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JMC Pty Ltd: High Court rejects the Commissioner’s leave to appeal

12 October 2023

4 min read

#Taxation, #Workplace Relations & Safety

Published by:

National tax team

JMC Pty Ltd: High Court rejects the Commissioner’s leave to appeal

Today the High Court rejected the Commissioner’s application for special leave to appeal the Full Federal Court decision in JMC Pty Ltd v Commissioner of Taxation [2023] FCAFC 76 – a significant win for those looking for certainty in how the principally for labour definition of employee operates in the Superannuation Guarantee (Administration) Act 1992 (Act).

Case history

The JMC case was centred on the determination of whether a lecturer, Mr Harrison, should be classified as an employee or an independent contractor. Mr Harrison had been engaged under a contract specifying his obligations, fees, and the right to sub-contract his duties with the consent of the employer. The issue in JMC was the common law definition of employee for section 12(1) of the Act and in the alternative, the extended definition in section 12(3) of the Act which provides:

“If a person works under a contract that is wholly or principally for the labour of the person, the person is an employee of the other party to the contract.”

The case had a mixed history:

  • emerged from disputes over superannuation guarantee charges issued by the ATO to JMC Pty Ltd
  • was heard by Wigney J in the Federal Court at first instance where the decision was that Mr Harrison was an employee under sections 12(1) and 12(3) of the Act. That hearing commenced prior to the High Court cases that confirmed contract centrality but did have submissions made post those cases and prior to judgment being made
  • was appealed to the Full Federal Court where JMC succeeded in arguing that Mr Harrison was not an employee under either sections 12(1) and 12(3) of the Act
  • became the subject of the High Court special leave application.

Full Federal Court decision

The Full Federal Court found that Mr Harrison was not an employee within the ordinary definition of that term nor was the contract ‘wholly or principally’ for the labour of Mr Harrison. This decision was largely based on the contracted right of Mr Harrison to sub-contract his services. As a result of his right to sub-contract, the Full Federal Court found that the contract could not be wholly or principally for his own labour, as this labour may be sub-contracted to another party, regardless of whether he exercised this right.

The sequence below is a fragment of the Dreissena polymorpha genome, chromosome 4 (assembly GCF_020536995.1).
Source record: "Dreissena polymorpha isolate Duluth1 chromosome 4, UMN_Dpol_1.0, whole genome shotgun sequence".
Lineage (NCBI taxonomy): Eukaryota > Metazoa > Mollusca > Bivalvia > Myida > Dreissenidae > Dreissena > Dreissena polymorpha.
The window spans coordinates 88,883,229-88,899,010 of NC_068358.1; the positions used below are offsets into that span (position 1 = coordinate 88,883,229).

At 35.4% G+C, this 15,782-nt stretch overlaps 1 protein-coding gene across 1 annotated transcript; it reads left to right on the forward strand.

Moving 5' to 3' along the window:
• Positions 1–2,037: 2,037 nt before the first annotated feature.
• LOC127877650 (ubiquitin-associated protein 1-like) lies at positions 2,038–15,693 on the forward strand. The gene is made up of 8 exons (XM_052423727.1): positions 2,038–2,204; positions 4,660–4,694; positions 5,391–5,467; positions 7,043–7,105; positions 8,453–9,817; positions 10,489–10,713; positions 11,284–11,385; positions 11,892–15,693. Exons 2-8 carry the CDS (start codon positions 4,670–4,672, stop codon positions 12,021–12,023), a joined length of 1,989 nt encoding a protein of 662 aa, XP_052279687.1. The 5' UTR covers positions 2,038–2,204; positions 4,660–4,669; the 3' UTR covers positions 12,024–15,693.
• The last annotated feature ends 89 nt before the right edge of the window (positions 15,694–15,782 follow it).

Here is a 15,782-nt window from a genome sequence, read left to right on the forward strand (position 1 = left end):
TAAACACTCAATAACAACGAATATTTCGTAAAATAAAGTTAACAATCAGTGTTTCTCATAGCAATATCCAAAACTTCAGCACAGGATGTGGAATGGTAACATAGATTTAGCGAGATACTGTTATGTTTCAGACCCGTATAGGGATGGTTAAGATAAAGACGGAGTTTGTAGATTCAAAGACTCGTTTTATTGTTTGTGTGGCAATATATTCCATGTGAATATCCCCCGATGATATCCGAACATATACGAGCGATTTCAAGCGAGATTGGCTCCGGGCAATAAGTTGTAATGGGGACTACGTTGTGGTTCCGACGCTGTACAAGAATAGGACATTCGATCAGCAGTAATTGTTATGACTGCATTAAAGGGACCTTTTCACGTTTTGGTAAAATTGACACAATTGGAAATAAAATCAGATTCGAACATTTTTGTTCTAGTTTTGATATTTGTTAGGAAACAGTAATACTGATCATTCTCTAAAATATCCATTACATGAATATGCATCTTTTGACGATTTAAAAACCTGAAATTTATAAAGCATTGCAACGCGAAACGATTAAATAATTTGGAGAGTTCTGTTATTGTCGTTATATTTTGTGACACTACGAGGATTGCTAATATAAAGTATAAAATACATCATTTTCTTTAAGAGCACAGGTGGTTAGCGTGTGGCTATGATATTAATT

High Court special leave application and implications of decision

The Commissioner sought only to appeal the Full Federal Court’s conclusion concerning the extended definition of ‘employee’ in section 12(3) of the Act.

The Commissioner argued that the Full Federal Court should have held that Mr Harrison was an ‘employee’ under the extended definition as the contract was not for the labour of any sub-contractor, and that even if the contract did provide a right to sub-contract, the principal purpose was still for Mr Harrison’s labour.

The High Court's rejection of the request for special leave solidifies the importance of comprehensive written contracts in determining employment status. This decision reinforces the significance of the legal right to subcontract, whether or not this right has been exercised. If a right to subcontract is in the contract, the contract will not be wholly or principally for the labour of that person.

New legislation to protect 'employee-like' independent contractors

As a result of the recent decisions in High Court and JMC, which confirms the ability of parties to a contract to determine whether the relationship is one of employee or contractor, the Australian Government has signalled an intent to address the challenges faced by 'employee-like' independent contractors.

The avenue is legislative amendment. The Fair Work Legislation Amendment (Closing Loopholes) Bill 2023 (Bill) was introduced into Parliament on 4 September 2023 and is currently before the House of Representatives.

Amongst a wide-ranging suite of proposed amendments to workplace laws, the Bill proposes to introduce an interpretative principle for determining the ordinary meaning of employee and employee into the Fair Work Act 2009 . The proposed interpretative principle would require consideration of the real substance and practical reality of the relationship – effectively reversing the test to what had been understood prior to the High Court decisions. It is notable that at this time the proposed amendments do not extend to the definitions used in tax legislation.

The Bill also proposes changes to establish minimum standards for a cohort of independent contractors that perform consistent duties similar to those of employees (for example, cleaning or security) and for the gig economy.

As the instructing solicitors on this case, we understand the nuances relevant to ensuring that you are correctly structuring and managing your employment contracts for a successful outcome.

If you have any questions about this case and what the decision may mean for you as an employer, please get in touch with a member of our team below.

The information in this article is of a general nature and is not intended to address the circumstances of any particular individual or entity. Although we endeavour to provide accurate and timely information, we do not guarantee that the information in this article is accurate at the date it is received or that it will continue to be accurate in the future.

Published by:

National tax team

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